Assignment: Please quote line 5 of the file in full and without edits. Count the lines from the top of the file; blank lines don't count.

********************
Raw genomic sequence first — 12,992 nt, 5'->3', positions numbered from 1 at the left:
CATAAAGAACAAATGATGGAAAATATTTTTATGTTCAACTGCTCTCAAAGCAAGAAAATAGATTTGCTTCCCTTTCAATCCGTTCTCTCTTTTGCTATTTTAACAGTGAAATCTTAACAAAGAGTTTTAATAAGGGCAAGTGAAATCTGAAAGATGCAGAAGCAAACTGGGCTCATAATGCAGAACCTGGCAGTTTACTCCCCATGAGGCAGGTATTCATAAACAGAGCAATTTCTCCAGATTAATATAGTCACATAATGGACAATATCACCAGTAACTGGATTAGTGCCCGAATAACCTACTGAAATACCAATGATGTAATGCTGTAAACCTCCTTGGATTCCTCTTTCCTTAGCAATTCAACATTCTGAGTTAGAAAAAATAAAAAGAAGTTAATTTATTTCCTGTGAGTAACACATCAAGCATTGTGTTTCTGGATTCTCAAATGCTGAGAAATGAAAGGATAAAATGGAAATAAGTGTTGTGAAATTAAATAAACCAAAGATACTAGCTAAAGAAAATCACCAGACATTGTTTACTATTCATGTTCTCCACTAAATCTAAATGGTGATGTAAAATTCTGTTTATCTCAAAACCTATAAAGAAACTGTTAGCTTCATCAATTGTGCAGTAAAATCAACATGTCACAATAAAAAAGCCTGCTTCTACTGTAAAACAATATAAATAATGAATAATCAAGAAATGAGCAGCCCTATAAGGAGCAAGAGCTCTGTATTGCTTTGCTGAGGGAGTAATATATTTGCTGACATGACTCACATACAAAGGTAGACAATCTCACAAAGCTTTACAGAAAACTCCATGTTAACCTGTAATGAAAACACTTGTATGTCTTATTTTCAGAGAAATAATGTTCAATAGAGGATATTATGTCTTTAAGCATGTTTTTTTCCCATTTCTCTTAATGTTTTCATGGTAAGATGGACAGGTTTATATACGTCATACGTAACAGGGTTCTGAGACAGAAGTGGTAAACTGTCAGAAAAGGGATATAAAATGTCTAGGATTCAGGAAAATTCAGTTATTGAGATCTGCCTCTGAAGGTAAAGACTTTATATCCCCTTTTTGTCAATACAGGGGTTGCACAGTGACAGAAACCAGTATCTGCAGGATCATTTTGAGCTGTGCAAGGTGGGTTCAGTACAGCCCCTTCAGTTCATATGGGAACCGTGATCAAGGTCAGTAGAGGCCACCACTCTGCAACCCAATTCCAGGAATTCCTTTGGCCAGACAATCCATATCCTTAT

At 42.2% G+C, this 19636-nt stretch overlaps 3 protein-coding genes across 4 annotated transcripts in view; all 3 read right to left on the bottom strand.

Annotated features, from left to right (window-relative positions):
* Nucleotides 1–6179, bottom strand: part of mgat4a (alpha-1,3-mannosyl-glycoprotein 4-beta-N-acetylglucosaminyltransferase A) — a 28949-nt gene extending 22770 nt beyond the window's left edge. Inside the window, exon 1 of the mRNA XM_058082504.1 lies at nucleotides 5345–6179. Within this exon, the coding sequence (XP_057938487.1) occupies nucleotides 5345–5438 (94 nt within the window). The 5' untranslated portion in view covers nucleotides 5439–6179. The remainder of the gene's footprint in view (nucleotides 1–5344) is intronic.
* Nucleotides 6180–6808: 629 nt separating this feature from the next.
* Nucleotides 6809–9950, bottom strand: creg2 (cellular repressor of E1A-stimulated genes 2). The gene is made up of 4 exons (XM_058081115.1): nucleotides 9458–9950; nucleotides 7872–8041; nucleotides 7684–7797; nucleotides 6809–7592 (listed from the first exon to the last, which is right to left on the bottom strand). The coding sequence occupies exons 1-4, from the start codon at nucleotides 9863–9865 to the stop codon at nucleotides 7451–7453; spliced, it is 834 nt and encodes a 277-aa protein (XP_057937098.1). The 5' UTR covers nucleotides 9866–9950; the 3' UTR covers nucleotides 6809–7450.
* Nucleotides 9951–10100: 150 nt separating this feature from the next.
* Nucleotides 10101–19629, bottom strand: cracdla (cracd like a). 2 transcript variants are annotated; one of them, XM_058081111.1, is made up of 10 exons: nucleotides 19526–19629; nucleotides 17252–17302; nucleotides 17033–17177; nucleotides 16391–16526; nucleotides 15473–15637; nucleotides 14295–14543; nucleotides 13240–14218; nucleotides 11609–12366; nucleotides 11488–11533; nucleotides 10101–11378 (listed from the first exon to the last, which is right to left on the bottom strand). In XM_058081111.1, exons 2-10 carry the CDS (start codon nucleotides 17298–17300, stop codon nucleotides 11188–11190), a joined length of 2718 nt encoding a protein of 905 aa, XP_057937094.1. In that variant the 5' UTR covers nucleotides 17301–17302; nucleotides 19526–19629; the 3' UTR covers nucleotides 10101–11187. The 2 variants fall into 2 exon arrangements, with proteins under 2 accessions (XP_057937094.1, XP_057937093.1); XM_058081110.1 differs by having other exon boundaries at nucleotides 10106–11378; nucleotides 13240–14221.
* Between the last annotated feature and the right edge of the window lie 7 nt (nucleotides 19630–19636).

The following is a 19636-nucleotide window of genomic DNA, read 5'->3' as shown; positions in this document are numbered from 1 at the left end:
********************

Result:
* Nucleotides 1–6179, bottom strand: part of mgat4a (alpha-1,3-mannosyl-glycoprotein 4-beta-N-acetylglucosaminyltransferase A) — a 28949-nt gene extending 22770 nt beyond the window's left edge. Inside the window, exon 1 of the mRNA XM_058082504.1 lies at nucleotides 5345–6179. Within this exon, the coding sequence (XP_057938487.1) occupies nucleotides 5345–5438 (94 nt within the window). The 5' untranslated portion in view covers nucleotides 5439–6179. The remainder of the gene's footprint in view (nucleotides 1–5344) is intronic.